Welcome, summer!


Mayor John Kinnaird

The past month has been very busy! Thurmont CAO Jim Humerick, CFO Linda Joyce, Main Street Manager Vickie Grinder, Commissioner Wes Hamrick, and I attended the 2018 Maryland Municipal League (MML) Summer Conference in Ocean City, Maryland. The opportunity to participate in seminars and discussion groups with other municipalities makes you realize that—big or small—all of our communities face similar issues. Every time I return from the MML Conference, I am reminded that Thurmont has benefited for many years from the knowledge and understanding we bring back from this worthwhile week. Three weeks ago, I attended the Project Open Space funding meeting for Frederick County Municipalities. Each year, we get together to allocate the State of Maryland POS funds for our communities. This meeting is always a very friendly event, with give and take from each community. I am pleased to say that Thurmont has been awarded $68,106 to help build a third pavilion at the Community Park, and an additional $13,320 to assist with the installation of lights on the Trolley Trail. I expect both of these projects to be completed within the coming year.

This coming month will be filled with lots of events and activities. The Guardian Hose Company Carnival will be held the week of July 9-14. There will be rides, games, great food, live entertainment every night, and bingo. Be sure to get the kids together for the Annual Parade on Thursday, July 12, beginning at 6:30 p.m. Join me for six evenings of fun, friends, and great food! On Friday, July 13, Fox 5 will be in Thurmont for a Zip Trip. Fox 5 will be broadcasting live, four times an hour, from 6:00-10:00 a.m. This will be a great opportunity for people to see our community and learn about what makes Thurmont special. Be sure to tell your friends and family to watch Fox 5 on July 13, and then come out to see the live broadcast. If you have not stopped at the Thurmont Main Street Farmers Market, you are missing out on some great local produce, beef, BBQ ribs, handmade crafts, pork, homemade jams, fresh baked goodies, and lots of other items! The market is held at the Municipal Parking lot on South Center Street every Saturday from 9:00 a.m.-noon. Be sure to stop and pick up some local goodness. The Town of Thurmont is sponsoring a recreation program in the Community Park on July 23-26 and July 30-August 2. The program is open to kids ages five to fifteen and will feature a different focus each day. The program runs from 8:30 a.m.-noon, and costs $10.00 per day or $35.00 per week. Be sure to stop at the Town Office or call 301-271-7313 to register your kids for this fun-filled summer program.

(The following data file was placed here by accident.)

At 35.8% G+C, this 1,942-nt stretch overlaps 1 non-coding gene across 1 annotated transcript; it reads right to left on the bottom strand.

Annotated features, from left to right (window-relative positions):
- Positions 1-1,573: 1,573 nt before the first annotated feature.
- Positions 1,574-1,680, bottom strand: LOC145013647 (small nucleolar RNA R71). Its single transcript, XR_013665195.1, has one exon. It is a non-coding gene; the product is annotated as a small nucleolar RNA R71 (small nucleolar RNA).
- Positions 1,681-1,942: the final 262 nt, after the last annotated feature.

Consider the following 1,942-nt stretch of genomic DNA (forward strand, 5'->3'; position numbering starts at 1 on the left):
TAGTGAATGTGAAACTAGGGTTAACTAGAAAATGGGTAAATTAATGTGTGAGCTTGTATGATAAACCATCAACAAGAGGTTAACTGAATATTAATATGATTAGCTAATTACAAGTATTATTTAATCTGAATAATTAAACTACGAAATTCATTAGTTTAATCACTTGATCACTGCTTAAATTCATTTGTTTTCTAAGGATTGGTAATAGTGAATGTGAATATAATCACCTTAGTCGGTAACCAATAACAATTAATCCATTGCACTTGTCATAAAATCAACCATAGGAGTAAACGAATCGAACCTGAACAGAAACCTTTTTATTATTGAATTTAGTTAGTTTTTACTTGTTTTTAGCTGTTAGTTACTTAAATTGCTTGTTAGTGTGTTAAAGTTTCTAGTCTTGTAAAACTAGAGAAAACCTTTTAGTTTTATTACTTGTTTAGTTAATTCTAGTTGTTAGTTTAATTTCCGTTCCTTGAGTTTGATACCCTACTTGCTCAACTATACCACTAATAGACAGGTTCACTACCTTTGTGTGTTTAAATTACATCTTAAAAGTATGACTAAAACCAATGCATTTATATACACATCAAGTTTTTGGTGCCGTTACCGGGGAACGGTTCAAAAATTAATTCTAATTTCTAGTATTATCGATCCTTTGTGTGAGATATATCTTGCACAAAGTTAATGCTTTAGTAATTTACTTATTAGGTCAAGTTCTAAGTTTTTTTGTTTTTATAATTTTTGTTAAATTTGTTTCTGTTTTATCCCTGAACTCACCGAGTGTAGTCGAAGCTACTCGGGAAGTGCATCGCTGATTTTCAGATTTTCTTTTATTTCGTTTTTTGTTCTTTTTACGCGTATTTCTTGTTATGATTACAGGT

All of our schools are now out on summer vacation, and our children are outside riding bikes, skateboarding, playing ball, and having a great time. The one thing they may not be doing is paying attention to traffic when crossing our streets, chasing balls, or playing with friends. Please be extra careful on our streets and watch for kids playing near the roadway. They may not be aware of you and could run into the street; your additional care while driving could save a life.